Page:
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Wilson, Richard (British, b.1714, d.1782)
Roman Bridge at Rimini
oil on canvas
470 x 720 mm sight size; 655 x 905 mm frame size
7-1947
Collection of the Dunedin Public Art Gallery. Purchased 1947 with funds from the Dunedin Public Art Gallery Society through the National Art Collections Fund, London.
From 1758 to 1765 William Hodges (1744–97), the official artist on Captain James Cook’s second South Pacific voyage, was apprenticed to Richard Wilson, who painted this gentle Italianate landscape. In depicting the awesome and exotic scenery of New Zealand and the Pacific, Hodges was strongly influenced by Wilson’s Classically inspired compositions, though he added all the gusto of a Romantic sensibility, informed by the Sublime, to create his famously evocative antipodean paintings. In his 1790 biographical essay on Wilson, Hodges wrote, ‘the classical turn of thinking in his works, and the broad, bold and manly execution of them; which, added to the classical figures he introduced into his landscapes, gave them an air more agreeable to the taste of the true connoisseurs and men of learning’.
Indeed Wilson, the educated gentleman son of a Welsh clergyman, positioned himself and his art perfectly to suit the tastes and attitudes of his aristocratic British patrons. Originally a portrait painter, in 1752 he turned his attention to landscape while in Italy, where he worked from 1750 until 1757, in Venice, Rome and their environs, studying the old masters and antiquities, and mixing with other artists and potential patrons on their Grand Tour. Although informed by the Classical elements of Claude, Poussin, Rosa and Jan Frans van Bloemen, his painting nevertheless reveals a genuine feeling for nature. Broad vistas, big luminous skies, topographical features, delicately craggy tree clusters, buildings, ruins and foreground figures are all choreographed beautifully in his interpretation of landscape.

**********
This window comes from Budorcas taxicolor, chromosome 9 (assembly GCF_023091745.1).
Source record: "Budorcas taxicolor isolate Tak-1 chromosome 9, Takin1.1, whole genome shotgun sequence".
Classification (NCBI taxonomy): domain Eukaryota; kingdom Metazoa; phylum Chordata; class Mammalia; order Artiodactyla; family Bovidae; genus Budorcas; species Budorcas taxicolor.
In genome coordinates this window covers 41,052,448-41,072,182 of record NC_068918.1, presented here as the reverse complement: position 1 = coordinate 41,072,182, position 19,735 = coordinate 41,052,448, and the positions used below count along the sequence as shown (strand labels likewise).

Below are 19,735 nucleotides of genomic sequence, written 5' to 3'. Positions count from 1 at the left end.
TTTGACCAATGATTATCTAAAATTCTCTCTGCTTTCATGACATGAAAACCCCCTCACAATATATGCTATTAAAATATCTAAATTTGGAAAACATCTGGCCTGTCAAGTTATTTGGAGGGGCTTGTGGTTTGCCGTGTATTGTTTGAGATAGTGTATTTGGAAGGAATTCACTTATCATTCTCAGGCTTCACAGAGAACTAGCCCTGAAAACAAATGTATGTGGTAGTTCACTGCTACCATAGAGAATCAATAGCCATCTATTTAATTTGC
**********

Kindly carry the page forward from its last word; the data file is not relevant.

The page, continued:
Back in London, Wilson applied his elevated style to the British landscape. He was at the height of his powers between 1760 and 1768, but by 1772 his reputation had diminished, though his paintings continued to be collected and were inspirational to future generations of artists, including Hodges and J M W Turner, who as a young man is known to have admired Wilson’s work.

not on view

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